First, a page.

At Hogwarts, self esteem was only for those who earned it. This is also as it should be.
I guess my question is, if Harry and his friends could do it, why can’t our kids?
Even in the upper grades, and even at the COLLEGE LEVEL, schools are still focusing on basic skills that Hogwarts expected of children when they were eleven years old. Every textbook I’ve ever used taught and re-taught the same stuff, over and over. Those students who “got it” at age nine are sitting in class with students who still haven’t “got it” at age seventeen, but nobody seems to care much about the students who KNOW this stuff ALREADY. Why don’t we have accommodations for these kids? Why do we require them to sit and endure the same stuff over and over again, when they’ve already proven mastery? Why don’t we rejoice in their mastery and allow them to soar higher and higher, learning NEW things and applying them to the universe? The sad fact that some kids can’t do it and never will should have nothing whatsoever to do with allowing those kids who CAN do it and are capable of even MORE to move onward and upward.
I’m thinking that perhaps Hogwarts policies weren’t just about magic; I’m thinking that Hogwarts policies were wise, practical, and enabled students to fly higher than any Quidditch player could possibly soar on a broomstick.
At Hogwarts, students were treated like soon-to-be-adults, expected to fulfill obligations, meet deadlines, and pass difficult, detailed exit exams. Disruptions were almost non-existent, and students who just couldn’t get it were not allowed to enter the upper level classes. It is insinuated that such students would end up as clerks, housemaids, servers, bus drivers, and service sector workers, etc. There is nothing wrong with this.
Only the best students were allowed to go on, to soar, to learn, and apply. They all started out at the same level, but nobody was held back because someone else in the class wasn’t ready or wouldn’t ever be ready. It is hinted that the lower level students – those who just didn’t have the smarts or talents to soar – would be taught to run, or at least walk without tripping over every single thing, at least. But in separate classes, not the advanced classes. Which is AS IT SHOULD BE.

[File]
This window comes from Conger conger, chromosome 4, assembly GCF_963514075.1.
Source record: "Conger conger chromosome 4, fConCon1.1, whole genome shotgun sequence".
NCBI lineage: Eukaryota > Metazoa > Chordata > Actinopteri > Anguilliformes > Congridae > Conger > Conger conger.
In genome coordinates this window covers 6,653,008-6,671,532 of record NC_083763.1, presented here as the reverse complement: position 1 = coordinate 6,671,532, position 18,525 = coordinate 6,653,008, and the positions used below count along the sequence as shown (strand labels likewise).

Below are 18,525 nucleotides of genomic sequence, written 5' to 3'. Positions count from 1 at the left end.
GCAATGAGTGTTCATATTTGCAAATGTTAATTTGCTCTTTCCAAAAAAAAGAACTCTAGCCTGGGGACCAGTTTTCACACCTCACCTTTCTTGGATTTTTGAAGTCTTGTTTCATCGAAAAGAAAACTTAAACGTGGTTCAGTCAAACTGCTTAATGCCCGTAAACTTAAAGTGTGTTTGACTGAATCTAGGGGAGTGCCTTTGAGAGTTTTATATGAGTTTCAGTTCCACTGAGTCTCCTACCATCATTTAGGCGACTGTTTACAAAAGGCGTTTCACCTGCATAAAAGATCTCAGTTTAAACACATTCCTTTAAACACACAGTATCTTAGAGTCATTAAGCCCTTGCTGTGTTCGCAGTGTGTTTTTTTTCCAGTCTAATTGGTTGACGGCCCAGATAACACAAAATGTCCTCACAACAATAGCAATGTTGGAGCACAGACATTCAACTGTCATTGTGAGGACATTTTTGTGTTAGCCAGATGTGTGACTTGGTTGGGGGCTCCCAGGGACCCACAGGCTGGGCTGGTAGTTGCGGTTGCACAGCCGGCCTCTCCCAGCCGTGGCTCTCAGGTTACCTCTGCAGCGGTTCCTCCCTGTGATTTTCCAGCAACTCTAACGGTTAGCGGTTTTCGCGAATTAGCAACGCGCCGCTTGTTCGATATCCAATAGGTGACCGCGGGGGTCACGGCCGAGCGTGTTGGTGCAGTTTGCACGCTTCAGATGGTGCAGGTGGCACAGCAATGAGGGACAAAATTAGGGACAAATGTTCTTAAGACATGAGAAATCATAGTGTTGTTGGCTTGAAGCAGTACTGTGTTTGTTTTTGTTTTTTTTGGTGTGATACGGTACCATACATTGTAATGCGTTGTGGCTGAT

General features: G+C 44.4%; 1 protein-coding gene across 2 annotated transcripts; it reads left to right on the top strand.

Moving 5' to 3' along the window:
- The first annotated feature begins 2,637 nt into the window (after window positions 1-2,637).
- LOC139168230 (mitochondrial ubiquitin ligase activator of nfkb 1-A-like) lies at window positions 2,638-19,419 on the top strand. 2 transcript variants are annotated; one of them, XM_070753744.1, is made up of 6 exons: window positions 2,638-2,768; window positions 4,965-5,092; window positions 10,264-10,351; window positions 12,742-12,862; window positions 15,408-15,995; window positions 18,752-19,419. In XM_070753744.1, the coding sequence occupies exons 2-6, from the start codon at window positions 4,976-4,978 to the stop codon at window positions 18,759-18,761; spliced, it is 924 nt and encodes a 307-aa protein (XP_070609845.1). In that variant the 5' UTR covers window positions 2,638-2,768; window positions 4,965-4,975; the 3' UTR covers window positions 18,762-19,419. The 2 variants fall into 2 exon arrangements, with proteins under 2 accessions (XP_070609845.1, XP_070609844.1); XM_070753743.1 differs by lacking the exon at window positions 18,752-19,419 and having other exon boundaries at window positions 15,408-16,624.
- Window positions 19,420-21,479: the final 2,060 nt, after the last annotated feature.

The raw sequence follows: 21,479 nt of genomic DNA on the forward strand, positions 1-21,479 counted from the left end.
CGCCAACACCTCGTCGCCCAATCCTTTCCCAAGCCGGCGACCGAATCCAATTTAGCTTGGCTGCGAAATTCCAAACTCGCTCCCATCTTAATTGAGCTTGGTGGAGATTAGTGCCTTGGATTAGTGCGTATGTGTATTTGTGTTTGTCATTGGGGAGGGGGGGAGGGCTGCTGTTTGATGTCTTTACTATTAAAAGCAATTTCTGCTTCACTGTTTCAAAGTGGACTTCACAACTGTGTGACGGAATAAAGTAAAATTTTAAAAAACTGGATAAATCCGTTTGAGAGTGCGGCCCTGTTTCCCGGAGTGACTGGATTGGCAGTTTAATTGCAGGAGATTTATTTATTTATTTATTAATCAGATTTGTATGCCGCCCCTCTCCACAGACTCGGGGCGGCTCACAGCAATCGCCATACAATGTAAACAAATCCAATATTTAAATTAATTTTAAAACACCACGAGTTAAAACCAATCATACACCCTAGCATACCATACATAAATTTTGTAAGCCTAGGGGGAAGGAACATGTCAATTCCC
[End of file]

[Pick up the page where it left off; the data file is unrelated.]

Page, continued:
I think our own education systems might have a lot to learn from a fictional series about British schoolkids, in a school that seemed to really, really understand how to deal with them. And it has nothing whatsoever to do with magic, unless we are speaking of the fact that education, done properly, is , indeed, a magical thing that will transport sincere learners into realms heretofore undreamed of. . . .
Hogwarts policies applied to areas other than “academics,” too. It’s too bad our actual schools don’t have policies such as this one: “. . . be warned: Thieving is not tolerated at Hogwarts.”
Because in so many of our public schools, thieving is just something kids do because their self-esteem requires constant puffing up by the acquisition of property, and if the property is someone else’s, well, let’s chat with the thief about honesty, tap him on the wrist, and turn him loose again. As for the true owner of the stolen property, well, life isn’t always fair, you know.
To sum up: Hogwarts policies rocked all the way, and most real public school policies can’t even keep time to the music.
Bonus points if you can translate the title and tell me why I used it.
About the authour:
After over 20 years of teaching in public school, Jane Goodwin walked out in a huff and began teaching in a community college, blogging professionally for the business world. Her articles about education focus on how our schools are failing and how they must improve or die.